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Returning B.C. teachers vow to keep up pressure against Bill 22

B.C. teachers rally at the Vancouver Art Gallery in Vancouver, March 7, 2012.

John Lehmann/The Globe and Mail/John Lehmann/The Globe and Mail

Teachers are expected back in class on Thursday but it won't be back to normal, as the British Columbia Teachers' Federation has vowed to continue its fight against the government's controversial Bill 22 and walkouts could resume as early as next week.

There's also uncertainty around what students can expect in classrooms Thursday, when some teachers have been urged to work "bell-to-bell" and not during lunch time or after school.

As part of limited job action that began in September, teachers have not been doing some work, such as filling out report cards or supervising detention.

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Whether a bell-to-bell approach differs from that phase 1 strike action is unclear, said Deborah Stewart of the British Columbia Public School Employers' Association.

"We won't know until we see what it looks like," Ms. Stewart said Wednesday, adding that the details of what teachers are allowed to turn down have been spelled out by the Labour Relations Board.

"If we think there are things that they are not doing that the order doesn't cover, it would be a matter of going back to the LRB," Ms. Stewart said.

The province's 41,000 teachers walked off the job for three days this week after seeking permission from the LRB to ramp up their job action. Under an LRB order, teachers were allowed to be off the job for three days this week and for one day a week in subsequent weeks, providing the BCTF gave two days notice of a walkout. The government, meanwhile, is debating Bill 22, legislation introduced last week that would impose a cooling-off period, prohibit further strike activity and impose hefty fines for strikes or lockouts.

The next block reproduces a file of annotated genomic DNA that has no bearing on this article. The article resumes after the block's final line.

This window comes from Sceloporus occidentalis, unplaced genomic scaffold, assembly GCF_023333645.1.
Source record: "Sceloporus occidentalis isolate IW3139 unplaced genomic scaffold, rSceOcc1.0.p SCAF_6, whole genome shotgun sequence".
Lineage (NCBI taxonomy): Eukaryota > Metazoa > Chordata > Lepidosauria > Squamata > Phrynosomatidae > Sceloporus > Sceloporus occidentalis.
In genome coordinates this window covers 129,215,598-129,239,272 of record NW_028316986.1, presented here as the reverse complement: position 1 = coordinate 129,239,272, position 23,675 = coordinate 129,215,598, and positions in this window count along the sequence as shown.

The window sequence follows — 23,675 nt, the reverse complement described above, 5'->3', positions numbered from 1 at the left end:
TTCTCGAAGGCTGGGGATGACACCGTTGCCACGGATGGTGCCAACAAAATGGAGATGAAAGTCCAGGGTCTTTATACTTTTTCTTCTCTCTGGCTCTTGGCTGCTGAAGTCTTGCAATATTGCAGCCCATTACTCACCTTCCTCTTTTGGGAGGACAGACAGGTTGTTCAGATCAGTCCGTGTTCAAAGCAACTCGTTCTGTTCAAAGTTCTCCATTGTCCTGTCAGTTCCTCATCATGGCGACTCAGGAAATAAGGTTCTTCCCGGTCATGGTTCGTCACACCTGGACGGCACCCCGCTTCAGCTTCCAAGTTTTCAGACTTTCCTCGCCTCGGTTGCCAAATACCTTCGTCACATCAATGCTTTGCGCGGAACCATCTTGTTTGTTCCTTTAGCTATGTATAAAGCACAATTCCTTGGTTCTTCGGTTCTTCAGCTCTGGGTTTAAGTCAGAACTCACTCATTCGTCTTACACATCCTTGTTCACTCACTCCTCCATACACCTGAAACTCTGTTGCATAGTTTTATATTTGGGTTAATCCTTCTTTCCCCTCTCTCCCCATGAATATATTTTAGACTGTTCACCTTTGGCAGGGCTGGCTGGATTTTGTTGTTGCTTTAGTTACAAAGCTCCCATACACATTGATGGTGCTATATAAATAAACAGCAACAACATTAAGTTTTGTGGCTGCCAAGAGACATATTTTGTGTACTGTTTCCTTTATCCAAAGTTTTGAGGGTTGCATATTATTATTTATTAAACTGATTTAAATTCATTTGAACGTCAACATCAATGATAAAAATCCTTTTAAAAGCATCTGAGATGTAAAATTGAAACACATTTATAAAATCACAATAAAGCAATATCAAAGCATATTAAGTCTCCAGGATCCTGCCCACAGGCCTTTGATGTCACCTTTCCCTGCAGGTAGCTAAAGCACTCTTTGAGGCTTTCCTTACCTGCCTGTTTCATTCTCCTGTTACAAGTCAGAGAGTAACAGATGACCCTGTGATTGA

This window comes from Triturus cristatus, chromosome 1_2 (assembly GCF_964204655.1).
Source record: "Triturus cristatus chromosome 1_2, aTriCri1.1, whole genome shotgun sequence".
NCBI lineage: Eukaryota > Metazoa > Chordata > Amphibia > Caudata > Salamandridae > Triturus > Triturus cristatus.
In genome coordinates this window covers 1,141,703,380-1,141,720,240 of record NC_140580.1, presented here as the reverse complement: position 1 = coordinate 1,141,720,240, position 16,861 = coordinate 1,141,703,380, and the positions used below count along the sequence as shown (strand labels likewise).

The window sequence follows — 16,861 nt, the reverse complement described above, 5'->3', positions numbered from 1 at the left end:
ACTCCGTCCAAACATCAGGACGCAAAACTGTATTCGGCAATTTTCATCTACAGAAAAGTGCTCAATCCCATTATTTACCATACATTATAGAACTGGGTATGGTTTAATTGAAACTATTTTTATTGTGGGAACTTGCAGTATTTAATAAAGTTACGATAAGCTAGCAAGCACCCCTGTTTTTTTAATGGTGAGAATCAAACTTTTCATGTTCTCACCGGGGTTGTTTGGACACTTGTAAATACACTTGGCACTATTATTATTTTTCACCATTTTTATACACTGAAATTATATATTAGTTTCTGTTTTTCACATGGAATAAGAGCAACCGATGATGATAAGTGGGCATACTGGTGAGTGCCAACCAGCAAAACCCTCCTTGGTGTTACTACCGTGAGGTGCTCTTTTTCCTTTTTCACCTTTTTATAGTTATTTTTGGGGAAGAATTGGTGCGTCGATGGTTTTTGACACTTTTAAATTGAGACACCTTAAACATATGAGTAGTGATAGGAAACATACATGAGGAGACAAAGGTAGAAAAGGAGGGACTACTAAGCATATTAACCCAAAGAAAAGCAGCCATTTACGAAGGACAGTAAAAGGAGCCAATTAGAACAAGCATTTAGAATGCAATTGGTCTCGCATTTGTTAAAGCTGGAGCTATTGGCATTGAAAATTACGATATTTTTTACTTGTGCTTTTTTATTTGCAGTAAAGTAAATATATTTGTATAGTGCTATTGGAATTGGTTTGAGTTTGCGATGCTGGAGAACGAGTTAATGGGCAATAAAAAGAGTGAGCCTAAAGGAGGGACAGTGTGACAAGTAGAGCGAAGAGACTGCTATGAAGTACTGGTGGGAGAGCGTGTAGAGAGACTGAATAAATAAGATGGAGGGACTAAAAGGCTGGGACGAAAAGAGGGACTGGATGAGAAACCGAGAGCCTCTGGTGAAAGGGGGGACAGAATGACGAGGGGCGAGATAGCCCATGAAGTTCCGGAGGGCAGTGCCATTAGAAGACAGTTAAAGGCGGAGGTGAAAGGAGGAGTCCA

The bill, introduced after more than a year of negotiations between BCPSEA, the government's bargaining agent, and the BCTF has been roundly rejected by the union and condemned at boisterous rallies Tuesday in Victoria and Wednesday in Vancouver.

The government says the legislation, crafted under a net-zero mandate that requires any wage increases to be offset by cuts in other areas, is reasonable and restores some rights stripped from collective agreements in 2002, when the Liberals took office in B.C.

The BCTF says the bill, as written, would further restrict teachers' rights to negotiate a fair contract and does not address shortfalls of the 2002 legislation. A B.C. Supreme Court decision last year found parts of that legislation unconstitutional and gave the government a year, until April, 2012, to fix it.

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With a majority in the legislature, the Liberals can push through the legislation, but teachers have vowed to resist it even when it becomes law.

"When they do push this legislation through, they need to know that we have just begun," BCTF president Susan Lambert said at the downtown Vancouver rally on Wednesday. "The teachers of B.C. will defend public education with all our wits and all our strength."

Speaking to reporters in Victoria, Education Minister George Abbott said he remained open to meeting with Ms. Lambert to discuss the bill.

But he said he wouldn't budge on net-zero.

"It would be bad faith to say to the 138 unions and locals that have signed on to net-zero that net-zero was good enough for them but it's not good enough for the teachers' federation," he said.

And he said he would be prepared to explore the idea of using savings from the strike – which have been estimated at more than $30-million – to improve wages if the BCTF agreed to talk to the government about ways to use the $165-million Learning Improvement Fund that is part of the legislation.

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"We're open to the conversation here but we've never been able to have it," Mr. Abbott said.

At the rally, North Vancouver teacher Sunny Slykerman said she was angered at provisions of the bill that push class size and composition concerns into 2013, rather than putting them on the table now.

"The biggest thing is how they addressed the illegal contract stripping they did in 2002," said Ms. Slykerman. "The way they responded is by doing it again."

With a report from Justine Hunter in Victoria

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About the Author
National correspondent

Based in Vancouver, Wendy Stueck has covered technology and business and now reports on British Columbia issues including natural resources, aboriginal issues and urban affairs. More

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